Listing 13.11. Using the SynonymInfo indexer to count word meanings

Even without named indexers, the previous features you’ve seen would’ve helped alleviate the pain of the earlier C# syntax ; you could’ve called app.get_SynonymInfo("better") and taken advantage of optional parameters, for example. But you can see from the second and thirdShowInfo calls ( and ) that the indexer syntax looks less awkward than the get_ call. You could argue that this should be a method call anyway, or that there should be a parameterless SynonymInfo property that returns a collection with an appropriate default indexer. That’s one case of the general argument given by the C# designers for not implementing full support for named indexers, including declaring them within C#. But the point is that it already is an indexer in Word, so it’s nice to be able to use it that way.[6] The second ShowInfo call uses the implicit refparameter feature from section 13.2.3, and the third omits the optional parameter and names the remaining argument just for kicks.

6 It might’ve been more interesting to display the actual meanings, but that leads to interop problems that aren’t relevant to this chapter.

There’s one slight twist to optional parameters and indexers: if all of the parameters are optional, and you don’t want to specify any arguments, you have to omit the square brackets. Instead of writing foo.Indexer[], you’d use foo.Indexer. All of this applies both for getting from the indexer and setting to it.

So far, so good—but writing the code is only part of the battle. You usually need to be able to deploy it onto other machines as well. Again, C# 4 makes this task easier.

13.2.5. Linking primary interop assemblies

When you build against a COM type, you use an assembly generated for the component library. Usually you use a Primary Interop Assembly (PIA), which is the canonical interop assembly for a COM library, signed by the publisher. You can generate these using the Type Library Importer tool (tlbimp) for your own COM libraries. PIAs make life easier in terms of having one true way of accessing the COM types, but they’re a pain in other ways. They can be quite large, and the whole PIA needs to be present even if you’re only using a small subset of the functionality. Also, you need to have the same version of the PIA on the deployment machine as the one you compiled against. This can be awkward in situations where licensing issues prevent you from redistributing the PIA itself, relying on the right version being installed already. If there are a number of versions available, but they all expose the functionality you need, you might have to ship different versions of your code to make the references work.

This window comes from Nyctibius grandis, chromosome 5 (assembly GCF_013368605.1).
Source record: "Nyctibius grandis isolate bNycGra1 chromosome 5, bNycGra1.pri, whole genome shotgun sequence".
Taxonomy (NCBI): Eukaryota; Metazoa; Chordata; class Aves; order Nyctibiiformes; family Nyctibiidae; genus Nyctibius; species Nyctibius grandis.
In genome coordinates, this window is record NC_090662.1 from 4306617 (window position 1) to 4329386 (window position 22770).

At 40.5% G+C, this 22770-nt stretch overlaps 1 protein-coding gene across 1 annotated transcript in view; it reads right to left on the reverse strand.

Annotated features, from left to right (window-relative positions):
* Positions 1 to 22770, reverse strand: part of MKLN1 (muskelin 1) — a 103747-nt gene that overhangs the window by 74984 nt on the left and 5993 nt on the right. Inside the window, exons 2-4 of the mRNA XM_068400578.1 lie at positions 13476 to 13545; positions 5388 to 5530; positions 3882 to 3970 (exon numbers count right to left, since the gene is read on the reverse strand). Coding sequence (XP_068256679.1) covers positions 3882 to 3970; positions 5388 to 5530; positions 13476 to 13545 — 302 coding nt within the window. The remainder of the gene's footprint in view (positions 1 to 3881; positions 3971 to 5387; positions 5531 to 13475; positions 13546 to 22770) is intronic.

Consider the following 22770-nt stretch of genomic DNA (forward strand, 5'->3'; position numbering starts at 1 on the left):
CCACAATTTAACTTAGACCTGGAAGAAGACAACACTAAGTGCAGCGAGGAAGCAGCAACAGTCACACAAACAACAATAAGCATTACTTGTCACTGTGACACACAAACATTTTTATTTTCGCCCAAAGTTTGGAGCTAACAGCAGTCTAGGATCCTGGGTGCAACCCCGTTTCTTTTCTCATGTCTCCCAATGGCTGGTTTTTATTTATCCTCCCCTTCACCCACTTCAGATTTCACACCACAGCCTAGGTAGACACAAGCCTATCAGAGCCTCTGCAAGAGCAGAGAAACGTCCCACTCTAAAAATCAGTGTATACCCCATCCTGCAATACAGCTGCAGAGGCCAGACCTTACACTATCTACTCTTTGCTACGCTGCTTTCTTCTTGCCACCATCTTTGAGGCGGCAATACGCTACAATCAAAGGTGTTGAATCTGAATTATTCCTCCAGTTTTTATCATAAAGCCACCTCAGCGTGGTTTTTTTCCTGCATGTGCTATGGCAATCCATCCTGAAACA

C# 4 allows a very different approach. Instead of referencing a PIA like any other assembly, you can link it. In Visual Studio 2010 and higher, this is an option in the properties of the assembly reference, as shown in figure 13.4.

Figure 13.4. Linking PIAs in Visual Studio 2010

Command-line fans can use the /l (or /link) option instead of /r (or /reference) to link instead of reference:

csc /l:Path\To\PIA.dll MyCode.cs

When you link a PIA, the compiler embeds just the bits it needs from the PIA directly into your own assembly. It only takes the types it needs, and only the members within those types. For example, the compiler creates these types for the code we’ve looked at in this chapter:

namespace Microsoft.Office.Interop.Word


[ComImport, TypeIdentifier, CompilerGenerated, Guid("...")]

public interface _Application

[ComImport, TypeIdentifier, CompilerGenerated, Guid("...")]

public interface _Document

[ComImport, CompilerGenerated, TypeIdentifier, Guid("...")]

public interface Application : _Application

[ComImport, Guid("..."), TypeIdentifier, CompilerGenerated]

public interface Document : _Document

[ComImport, TypeIdentifier, CompilerGenerated, Guid("...")]

public interface Documents : IEnumerable

[TypeIdentifier("...", "WdSaveFormat"), CompilerGenerated]

public enum WdSaveFormat


If you look in the _Application interface, it looks like this:

[ComImport, TypeIdentifier, CompilerGenerated, Guid("...")]

public interface _Application


void_VtblGap 1_4();

Documents Documents { [...] get; }


Document ActiveDocument { [...] get; }


I’ve omitted the GUIDs and the property attributes here just for the sake of space, but you can always use Reflector to look at the embedded types. These are just interfaces and enums—there’s no implementation. Whereas a normal PIA has a CoClass representing the actual implementation (but proxying everything to the real COM type, of course), when the compiler needs to create an instance of a COM type via a linked PIA, it creates the instance using the GUID associated with the type. For example, the line in the Word example that creates an instance of Application is translated into this code when linking is enabled:[7]

7 Well, nearly. The object initializer makes it slightly more complicated, because the compiler uses an extra temporary variable.

Application application = (Application) Activator.CreateInstance(

Type.GetTypeFromCLSID (new Guid("...")));

Figure 13.5 shows how this works at execution time.

Figure 13.5. Comparing referencing and linking

There are various benefits to embedding type libraries:

· Deployment is easier: the original PIA isn’t needed, so you don’t have to rely on the right version being present already, or have to ship the PIA yourself.

· Versioning is simpler: as long as you only use members from the version of the COM library that’s actually installed, it doesn’t matter if you compile against an earlier or later PIA.

· Variants are treated as dynamic types, reducing the amount of casting required.